The Impact of Impact

Below are remarks from Margarethe Laurenzi, the Community Foundation’s Director of Leadership Grantmaking & Engagement, at Bell Works’ International Women’s Day forum on March 8, 2018.


I’m delighted to be here with you on International Women’s Day to celebrate the impact that women are having across the globe.

I’m here today to spend a few minutes framing out the role of women in the philanthropic sector. I share my perspective as director of grantmaking and engagement at the Community Foundation of New Jersey.  For almost 40 years now, the Community Foundation has sought to connect generous philanthropists to the great work of the non-profit, independent sector across our state.  We hold about a half billion dollars in some 1,100 unique funds, and seek to help donors make the most of their charitable giving today and long into the future.  We are also active in building up a culture of philanthropy and are the proud hosts of 4 amazing groups of women, who have joined together to establish Impact 100 giving circles and to make high impact grants to fund innovative programs.   Impact100 Jersey Coast is the reason I am here today.

I want to start my remarks about women in philanthropy by asking you to take a moment to think back to a time in your life – maybe from childhood or more recently—and try to remember:  When was the first time you performed an act of giving, or were asked to give to a cause?    What do you remember about that moment?  How old were you?  Where were you?  What was that experience like — giving something of yours to someone else?

Did you carry those little orange boxes to “Trick or Treat” for UNICEF?  Did you collect loose change for your tzedakah box or Lenten rice bowl?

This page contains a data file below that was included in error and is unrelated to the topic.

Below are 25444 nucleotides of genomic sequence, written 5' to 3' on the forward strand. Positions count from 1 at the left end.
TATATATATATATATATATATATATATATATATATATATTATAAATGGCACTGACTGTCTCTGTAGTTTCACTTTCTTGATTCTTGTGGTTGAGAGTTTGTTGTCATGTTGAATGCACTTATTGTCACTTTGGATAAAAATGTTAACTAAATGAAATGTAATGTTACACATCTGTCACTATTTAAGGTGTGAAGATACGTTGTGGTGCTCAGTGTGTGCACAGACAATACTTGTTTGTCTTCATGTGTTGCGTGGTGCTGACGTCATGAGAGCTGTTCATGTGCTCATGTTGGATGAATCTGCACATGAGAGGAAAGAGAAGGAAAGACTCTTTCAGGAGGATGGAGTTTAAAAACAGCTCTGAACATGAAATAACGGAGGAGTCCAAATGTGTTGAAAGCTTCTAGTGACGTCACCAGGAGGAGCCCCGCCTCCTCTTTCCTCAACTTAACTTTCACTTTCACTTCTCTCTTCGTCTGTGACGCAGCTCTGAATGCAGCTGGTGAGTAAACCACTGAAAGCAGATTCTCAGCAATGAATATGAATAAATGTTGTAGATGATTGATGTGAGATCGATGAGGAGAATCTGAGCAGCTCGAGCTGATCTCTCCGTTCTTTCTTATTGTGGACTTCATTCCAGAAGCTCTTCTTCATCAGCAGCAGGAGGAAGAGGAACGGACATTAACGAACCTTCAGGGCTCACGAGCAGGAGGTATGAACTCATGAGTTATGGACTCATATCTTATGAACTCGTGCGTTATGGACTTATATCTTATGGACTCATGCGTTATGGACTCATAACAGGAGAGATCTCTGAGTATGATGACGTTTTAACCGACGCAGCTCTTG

What about Girl Scout Cookies? What about the first time someone asked you to race for the cure of something:  breast cancer or Alzheimers?  How many of you set up teams and sent in funds to give to a particular passion of yours?

I remember one of my first acts of giving. I was a Bluebird, a young Campfire Girl. I was probably eight.  We were asked to gather up provisions to ‘share’ Thanksgiving with some families who lived on the Tuscarora Indian reservation close to where I grew up outside of Buffalo New York.

I had never been there before, but I had imagined what it must be like.  Beautiful country side with traditional Iroquois longhouses and Tuscaroran families out and about, living close to nature.  At the time, I already knew a good deal about the Iroquois, and I loved Indian folklore.  I was truly excited to ‘share Thanksgiving’ with some real Tuscarorans.  We bundled up boxes of canned goods and rode out in our mother’s station wagons to make our drop off.

What I found that day on the reservation was quite different from what I had imagined.  It was desolate.  Little, tired houses were spread out along a dusty road.  No one seemed to be anywhere in sight.  We left our boxes of food on the back porches of houses that looked more like this one, not the longhouse of my imagination.  I remember one older woman coming to the door one time.  I still remember feeling so sad to realize that how poor she was and how very different it was from the mighty Tuscarora nation I had read about.

The kind of awareness I confronted that day stays with me to this day.  Just when I think I’ve figured things out, I learn about a new need or a new group of people who have not been quite so fortunate as I have, and it fuels the work I do, and the gifts of time, talent and treasure I make.

Women all over the world each have their own reasons for giving of themselves and asking others to join them.  And women all over the world have stepped up to make giving a central part of who they are and how they live their lives.